The Petitioners further argue that the majority’s one-call safe harbor fails to “mitigate the impossible demands imposed by its interpretation” because it would “arbitrarily impose liability for later calls regardless whether the first call provides any reason to believe that the number has been reassigned or that the caller has reached the wrong person.”  Id. at 51 (emphasis in original).  They argue that the “constructive knowledge” imposed by that safe harbor provision “leaves callers in an impossible situation” because a single call will not always result in actual knowledge that a number has been reassigned, and there is no way for callers to identify a number’s “customary user.”  Id. at 52; see id. at 53 (“Imputing constructive knowledge – even though the Commission acknowledged that no amount of ‘reasonable care or diligence’ can ensure that the caller is aware of a reassignment – makes the Order all the more arbitrary.”).  As a result, the majority’s safe harbor provision “simply takes $500 off the potentially enormous bill that will result from the arbitrary and capricious liability the Order otherwise imposes.”  Id.

Revocation of Consent

The Petitioners mount two challenges to the majority’s approach to the revocation of consent.  First, they argue that the majority failed to “establish any standardized and workable method of revoking consent, instead allowing individuals to use whichever methods they prefer, so long as the Commission or a jury later concludes it was ‘reasonable’ under ‘the totality of the facts and circumstances.”  Id. at 54-55.  They contend that this “every-individual-is-a-law-unto-himself” approach is arbitrary and capricious.  Id. at 55; see id. at 3 (“This degree of customization of revocation methods makes it all but impossible for callers to track and process revocations, leaving everyone (including consumers) worse off.”).  They state that a regulation is arbitrary and capricious if “‘compliance’ with it ‘would be unworkable,’” and suggest that the FCC “could have prescribed uniform revocation procedures, or allowed parties to agree to reasonable standard processes of revocation.”  Id. at 55-56.  They note that the FCC has adopted such an approach in the past, for example with regard to the dissemination of “certain types of financial or healthcare information,” and they question why the majority did not do likewise with regard to revocation procedures.  Id. at 58-59 (noting that the exclusive means to revoke consent to automated text messages about certain types of financial or healthcare information is by “replying STOP”).  Under the majority’s approach, callers would be faced with the impossible task of “forecasting every possible scenario under which a means revoking consent could be deemed ‘reasonable’’ under the ‘totality of the circumstances,’ putting procedures in place to handle each scenario, and training personnel on all of these procedures.”  Id. at 57.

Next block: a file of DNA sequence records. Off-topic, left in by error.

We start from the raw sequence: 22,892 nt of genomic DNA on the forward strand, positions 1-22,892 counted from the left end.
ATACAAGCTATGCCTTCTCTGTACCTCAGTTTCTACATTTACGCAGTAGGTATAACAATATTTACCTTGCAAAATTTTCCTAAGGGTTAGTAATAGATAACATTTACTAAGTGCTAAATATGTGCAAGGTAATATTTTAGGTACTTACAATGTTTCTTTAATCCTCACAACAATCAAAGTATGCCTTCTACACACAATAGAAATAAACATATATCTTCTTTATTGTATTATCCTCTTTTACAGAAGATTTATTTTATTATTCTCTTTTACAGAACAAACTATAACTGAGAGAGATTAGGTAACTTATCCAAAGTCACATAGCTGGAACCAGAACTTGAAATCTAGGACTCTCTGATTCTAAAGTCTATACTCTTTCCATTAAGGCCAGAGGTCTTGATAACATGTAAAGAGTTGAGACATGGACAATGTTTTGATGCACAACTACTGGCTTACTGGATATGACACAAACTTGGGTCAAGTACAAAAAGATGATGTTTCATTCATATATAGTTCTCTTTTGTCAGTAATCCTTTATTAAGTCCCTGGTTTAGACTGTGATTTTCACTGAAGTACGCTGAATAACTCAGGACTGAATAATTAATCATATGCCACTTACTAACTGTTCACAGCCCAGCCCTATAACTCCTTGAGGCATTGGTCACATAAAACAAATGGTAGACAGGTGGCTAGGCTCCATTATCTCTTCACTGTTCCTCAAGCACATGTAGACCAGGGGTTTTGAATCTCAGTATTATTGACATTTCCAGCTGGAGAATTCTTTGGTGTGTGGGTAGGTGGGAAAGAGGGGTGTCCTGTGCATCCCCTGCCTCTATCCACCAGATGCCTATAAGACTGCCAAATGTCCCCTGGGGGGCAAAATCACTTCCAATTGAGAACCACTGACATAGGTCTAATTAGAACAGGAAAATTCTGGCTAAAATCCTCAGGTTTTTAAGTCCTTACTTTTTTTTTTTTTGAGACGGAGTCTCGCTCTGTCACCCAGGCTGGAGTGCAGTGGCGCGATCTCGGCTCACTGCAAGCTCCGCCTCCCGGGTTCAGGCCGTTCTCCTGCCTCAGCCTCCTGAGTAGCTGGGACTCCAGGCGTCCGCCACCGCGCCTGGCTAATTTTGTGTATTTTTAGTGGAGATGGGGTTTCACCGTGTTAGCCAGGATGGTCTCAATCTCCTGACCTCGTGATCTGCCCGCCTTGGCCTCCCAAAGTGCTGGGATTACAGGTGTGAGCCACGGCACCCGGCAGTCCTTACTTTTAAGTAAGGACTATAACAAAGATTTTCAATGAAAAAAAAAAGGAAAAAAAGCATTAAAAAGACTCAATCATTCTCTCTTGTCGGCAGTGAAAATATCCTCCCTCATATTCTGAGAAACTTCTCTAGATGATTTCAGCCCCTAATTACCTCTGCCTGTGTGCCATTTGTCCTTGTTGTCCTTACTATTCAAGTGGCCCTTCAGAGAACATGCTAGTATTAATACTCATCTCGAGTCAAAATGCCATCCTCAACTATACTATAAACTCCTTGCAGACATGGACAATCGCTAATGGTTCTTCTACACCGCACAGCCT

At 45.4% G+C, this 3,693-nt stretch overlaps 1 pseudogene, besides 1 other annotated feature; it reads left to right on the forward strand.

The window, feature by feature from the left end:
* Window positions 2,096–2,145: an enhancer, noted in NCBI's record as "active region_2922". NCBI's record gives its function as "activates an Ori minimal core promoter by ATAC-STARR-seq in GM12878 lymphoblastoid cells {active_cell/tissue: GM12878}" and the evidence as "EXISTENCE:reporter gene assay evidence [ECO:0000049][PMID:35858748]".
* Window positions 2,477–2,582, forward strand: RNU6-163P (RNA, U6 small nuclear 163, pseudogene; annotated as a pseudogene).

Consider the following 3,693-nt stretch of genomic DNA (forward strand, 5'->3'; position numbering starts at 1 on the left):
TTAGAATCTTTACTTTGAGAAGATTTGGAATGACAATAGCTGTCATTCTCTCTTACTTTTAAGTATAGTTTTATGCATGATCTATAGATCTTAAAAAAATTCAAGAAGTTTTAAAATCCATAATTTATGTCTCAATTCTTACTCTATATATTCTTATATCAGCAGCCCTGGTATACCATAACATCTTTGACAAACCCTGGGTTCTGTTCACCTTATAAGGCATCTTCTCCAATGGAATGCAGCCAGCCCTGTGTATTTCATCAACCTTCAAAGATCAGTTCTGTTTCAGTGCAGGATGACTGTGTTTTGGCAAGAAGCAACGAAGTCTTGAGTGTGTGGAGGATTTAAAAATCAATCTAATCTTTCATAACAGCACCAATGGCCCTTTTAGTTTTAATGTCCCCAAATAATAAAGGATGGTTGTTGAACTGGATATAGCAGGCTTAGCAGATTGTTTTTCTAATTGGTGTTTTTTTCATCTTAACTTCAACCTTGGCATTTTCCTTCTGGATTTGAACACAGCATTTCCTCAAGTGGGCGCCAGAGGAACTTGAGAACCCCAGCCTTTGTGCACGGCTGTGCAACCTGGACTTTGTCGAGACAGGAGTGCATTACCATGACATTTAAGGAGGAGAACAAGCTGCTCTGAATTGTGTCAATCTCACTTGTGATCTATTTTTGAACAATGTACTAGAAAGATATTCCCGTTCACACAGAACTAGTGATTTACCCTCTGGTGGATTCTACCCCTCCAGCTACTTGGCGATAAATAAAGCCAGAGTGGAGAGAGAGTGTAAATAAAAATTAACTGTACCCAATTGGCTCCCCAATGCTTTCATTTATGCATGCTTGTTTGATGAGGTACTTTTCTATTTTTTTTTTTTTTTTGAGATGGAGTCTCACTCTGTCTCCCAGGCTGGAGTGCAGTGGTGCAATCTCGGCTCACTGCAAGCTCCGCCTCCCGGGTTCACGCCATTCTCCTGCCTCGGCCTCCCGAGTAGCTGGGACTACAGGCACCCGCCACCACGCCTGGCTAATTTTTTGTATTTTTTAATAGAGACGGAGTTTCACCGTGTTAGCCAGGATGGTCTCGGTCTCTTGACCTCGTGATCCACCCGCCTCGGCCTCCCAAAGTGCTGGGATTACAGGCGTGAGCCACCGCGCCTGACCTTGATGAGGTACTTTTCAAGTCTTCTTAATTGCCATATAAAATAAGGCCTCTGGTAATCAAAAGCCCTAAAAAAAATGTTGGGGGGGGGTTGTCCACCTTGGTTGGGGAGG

Second, the Petitioners argue that the Order “contradicts the common-law backdrop against which the TCPA was enacted” because at common law parties have the freedom to contractually waive their rights or agree on acceptable methods for providing notice.  Id.at 61.  They argue that “‘the TCPA’s silence regarding the means of providing or revoking consent” means that Congress incorporated the common law freedom of contract into the TCPA.  Id. at 61-62.  They also note that the Order is internally inconsistent because elsewhere it acknowledges the “common-law right to bargain about TCPA-related details.” Id. at 62 (noting that the majority suggested that callers may contractually require consumers to not only update their contact information but also indemnify callers who reach the holders of recycled numbers).  Indeed, although the Order purports to “rely on the common law in concluding that consent is revocable in the first place,” it ignores the common law entirely when it comes to whether consumers may regulate or “waive that right by contract.”  Id. at 62-63.

Next Steps in the Consolidated Appeal

The Petitioners ask the D.C. Circuit Court of Appeals to grant their petitions and vacate the challenged provisions of the Order.  The FCC’s brief is due on or before January 15, 2016, the Petitioner’s reply brief is due on or before February 16, 2016, and final briefs are due on or before February 24, 2016.  The court has yet to set a date for oral argument.